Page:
Professional Women Opt Out: A Complicated Conundrum

Much appreciated Katie Johnson’s insightful May 27 Boston Globe article “Many Women With Top Degrees Stay Home.” It’s about a Vanderbilt University study showing that married women with degrees from the most elite colleges and universities are likelier to opt out of professional careers than are women who attended the least selective schools–and that this differential has little to do with family income.

One analyst suggests that women with degrees from elite schools feel freer than others to opt out because they think their prestigious degrees will allow them to easily transition back into the workforce.

Mebbe so–although this implies that, given the choice, all women would rather leave their jobs to stay at home with children–which I don’t for two seconds believe is true.
Based on my research for Broken Patterns, Professional Women and the Quest for a New Feminine Identity, I’ll bet the explanation for opting out is a lot more complicated than that.

In my interviews, many women told me they chose male-dominated professions because they didn’t want to live the sorts of lives their homemaker mothers led–but many had grandmothers who worked outside the home in the early 20th century. This–and the historical record– led me to posit a push=pull process in which, going back to the industrial revolution in the US, the more women left the home for paying work in one generation, the greater the pull to domesticity, in the next. That push-pull process–driven by social, technological, generational and psychological forces–is also reflected in women’s personal development along their life cycles. I believe it helps account for some of the choices–such as schools, spouses, and careers– that women make.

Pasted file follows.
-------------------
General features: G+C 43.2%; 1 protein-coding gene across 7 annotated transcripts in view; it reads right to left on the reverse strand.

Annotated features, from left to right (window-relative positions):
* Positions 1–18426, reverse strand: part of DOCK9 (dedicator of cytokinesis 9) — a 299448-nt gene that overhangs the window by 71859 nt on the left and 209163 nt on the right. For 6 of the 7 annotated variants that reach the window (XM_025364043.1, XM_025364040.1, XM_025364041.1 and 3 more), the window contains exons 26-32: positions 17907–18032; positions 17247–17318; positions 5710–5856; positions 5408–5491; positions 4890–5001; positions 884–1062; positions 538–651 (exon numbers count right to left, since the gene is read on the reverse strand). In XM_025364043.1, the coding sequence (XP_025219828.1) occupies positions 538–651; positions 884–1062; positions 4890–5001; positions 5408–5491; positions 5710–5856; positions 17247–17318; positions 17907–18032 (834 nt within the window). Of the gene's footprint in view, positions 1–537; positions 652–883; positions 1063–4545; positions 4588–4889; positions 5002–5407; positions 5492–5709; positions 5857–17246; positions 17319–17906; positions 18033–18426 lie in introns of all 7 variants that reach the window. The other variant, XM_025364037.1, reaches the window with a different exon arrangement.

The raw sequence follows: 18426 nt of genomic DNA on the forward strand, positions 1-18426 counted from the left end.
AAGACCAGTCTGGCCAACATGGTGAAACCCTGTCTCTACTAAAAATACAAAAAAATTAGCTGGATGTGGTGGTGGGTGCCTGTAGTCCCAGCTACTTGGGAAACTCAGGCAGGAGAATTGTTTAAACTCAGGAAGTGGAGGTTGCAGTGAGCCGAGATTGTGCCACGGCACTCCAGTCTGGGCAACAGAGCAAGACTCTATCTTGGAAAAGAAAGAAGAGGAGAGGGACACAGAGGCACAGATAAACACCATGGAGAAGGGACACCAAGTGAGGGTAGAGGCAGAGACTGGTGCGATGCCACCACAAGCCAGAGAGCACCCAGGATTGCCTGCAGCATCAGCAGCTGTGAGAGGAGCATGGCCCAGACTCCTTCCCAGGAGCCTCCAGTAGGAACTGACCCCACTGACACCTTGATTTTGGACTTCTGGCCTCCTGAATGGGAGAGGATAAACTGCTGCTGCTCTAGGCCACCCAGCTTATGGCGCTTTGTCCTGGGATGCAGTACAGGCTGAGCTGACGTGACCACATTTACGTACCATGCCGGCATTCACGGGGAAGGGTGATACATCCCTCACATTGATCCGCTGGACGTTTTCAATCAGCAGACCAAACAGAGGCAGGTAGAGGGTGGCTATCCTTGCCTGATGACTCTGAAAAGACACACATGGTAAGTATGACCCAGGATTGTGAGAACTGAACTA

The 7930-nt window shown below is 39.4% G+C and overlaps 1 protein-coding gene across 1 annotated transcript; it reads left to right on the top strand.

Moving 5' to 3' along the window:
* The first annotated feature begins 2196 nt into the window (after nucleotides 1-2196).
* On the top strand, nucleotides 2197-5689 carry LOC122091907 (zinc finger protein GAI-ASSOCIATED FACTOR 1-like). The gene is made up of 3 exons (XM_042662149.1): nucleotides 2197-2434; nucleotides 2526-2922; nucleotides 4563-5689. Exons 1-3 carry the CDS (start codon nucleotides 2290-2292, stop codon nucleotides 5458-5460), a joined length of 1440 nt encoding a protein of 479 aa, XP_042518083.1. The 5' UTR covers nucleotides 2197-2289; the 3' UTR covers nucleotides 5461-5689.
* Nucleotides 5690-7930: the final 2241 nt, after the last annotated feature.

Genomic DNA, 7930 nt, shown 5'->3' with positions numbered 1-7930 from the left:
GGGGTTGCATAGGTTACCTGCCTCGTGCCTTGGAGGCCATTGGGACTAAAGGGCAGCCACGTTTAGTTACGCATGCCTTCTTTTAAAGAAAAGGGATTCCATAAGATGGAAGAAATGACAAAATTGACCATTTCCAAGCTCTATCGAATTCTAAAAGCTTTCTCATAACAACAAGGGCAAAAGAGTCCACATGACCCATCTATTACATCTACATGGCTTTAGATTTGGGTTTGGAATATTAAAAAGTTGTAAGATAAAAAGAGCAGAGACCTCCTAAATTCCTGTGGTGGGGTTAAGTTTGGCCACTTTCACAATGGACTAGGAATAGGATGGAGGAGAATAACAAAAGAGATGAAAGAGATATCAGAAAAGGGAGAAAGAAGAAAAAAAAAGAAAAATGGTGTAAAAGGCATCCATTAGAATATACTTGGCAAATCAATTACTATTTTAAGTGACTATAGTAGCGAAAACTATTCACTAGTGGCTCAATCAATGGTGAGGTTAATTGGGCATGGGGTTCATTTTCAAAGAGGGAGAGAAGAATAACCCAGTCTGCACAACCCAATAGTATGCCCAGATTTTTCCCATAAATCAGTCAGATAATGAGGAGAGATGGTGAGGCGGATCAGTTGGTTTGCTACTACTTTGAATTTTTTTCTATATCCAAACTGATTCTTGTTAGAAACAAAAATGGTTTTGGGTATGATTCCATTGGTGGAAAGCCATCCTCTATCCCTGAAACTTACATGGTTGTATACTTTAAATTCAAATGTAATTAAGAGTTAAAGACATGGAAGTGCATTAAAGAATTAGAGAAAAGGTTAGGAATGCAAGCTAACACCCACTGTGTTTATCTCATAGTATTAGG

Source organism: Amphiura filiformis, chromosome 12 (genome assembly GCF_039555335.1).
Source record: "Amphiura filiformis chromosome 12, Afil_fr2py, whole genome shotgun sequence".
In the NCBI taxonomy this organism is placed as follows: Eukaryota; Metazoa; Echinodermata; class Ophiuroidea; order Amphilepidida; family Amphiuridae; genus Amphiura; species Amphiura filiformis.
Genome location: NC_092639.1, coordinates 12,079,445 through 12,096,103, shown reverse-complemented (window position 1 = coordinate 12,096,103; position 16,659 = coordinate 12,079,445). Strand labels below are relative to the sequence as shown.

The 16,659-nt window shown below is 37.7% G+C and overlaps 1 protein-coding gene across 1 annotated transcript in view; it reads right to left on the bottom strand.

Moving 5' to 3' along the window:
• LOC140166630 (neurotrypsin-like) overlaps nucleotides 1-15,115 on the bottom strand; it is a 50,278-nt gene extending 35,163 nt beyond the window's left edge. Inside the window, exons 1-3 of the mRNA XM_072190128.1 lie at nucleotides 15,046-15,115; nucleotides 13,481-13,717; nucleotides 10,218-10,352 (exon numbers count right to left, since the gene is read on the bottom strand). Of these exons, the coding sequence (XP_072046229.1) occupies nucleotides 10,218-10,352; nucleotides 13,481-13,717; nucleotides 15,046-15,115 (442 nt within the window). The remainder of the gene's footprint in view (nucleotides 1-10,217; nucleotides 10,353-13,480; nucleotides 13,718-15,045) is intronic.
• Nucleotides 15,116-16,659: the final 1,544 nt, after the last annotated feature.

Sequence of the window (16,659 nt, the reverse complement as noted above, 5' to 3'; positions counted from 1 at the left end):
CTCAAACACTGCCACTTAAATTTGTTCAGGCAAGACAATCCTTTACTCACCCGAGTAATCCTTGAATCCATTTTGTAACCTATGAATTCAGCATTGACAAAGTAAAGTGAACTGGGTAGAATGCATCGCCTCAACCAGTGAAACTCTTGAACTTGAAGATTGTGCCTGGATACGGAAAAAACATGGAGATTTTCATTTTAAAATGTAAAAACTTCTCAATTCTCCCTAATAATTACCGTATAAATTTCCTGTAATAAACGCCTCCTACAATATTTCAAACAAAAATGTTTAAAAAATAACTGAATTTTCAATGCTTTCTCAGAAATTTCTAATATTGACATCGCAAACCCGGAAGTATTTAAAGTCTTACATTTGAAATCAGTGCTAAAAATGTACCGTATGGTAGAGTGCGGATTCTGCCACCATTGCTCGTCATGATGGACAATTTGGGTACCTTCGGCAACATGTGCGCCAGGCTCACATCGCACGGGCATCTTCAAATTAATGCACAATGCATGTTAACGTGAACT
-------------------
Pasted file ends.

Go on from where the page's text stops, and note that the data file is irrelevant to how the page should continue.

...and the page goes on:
I’m not saying Johnson and her interviewees are wrong…Only that that women make life choices for a multitude of reasons. The Vanderbilt study points out that women who graduate from elite schools tend to marry men from similar schools. It strikes me that if both spouses pursue highly competitive careers that allow little time for family life, something’s got to give when children come along. Most often, it’s the woman.

Like Sheryl Sandberg, the Facebook COO and author of Lean-In, I am troubled by the conundrum this creates: talented women who opt out of careers, even for just a few years, may lose the opportunity to attain positions in which they can influence workplace culture–and enhance the lives of women and men of the future. On the other hand, perhaps it is not the privileged who are likeliest to push for equality–but, rather, those who have struggled to overcome barriers.
–Anita M. Harris

Anita Harris is the author of Broken Patterns, Professional Women and the Quest for a New Feminine Identity (Wayne State University Press, 1995), A new edition will soon be published; please comment below if you’d like to reserve a copy.

New Cambridge Observer is a publication of the Harris Communications Group, an award-winning public relations and digital marketing firm based in Cambridge, MA.


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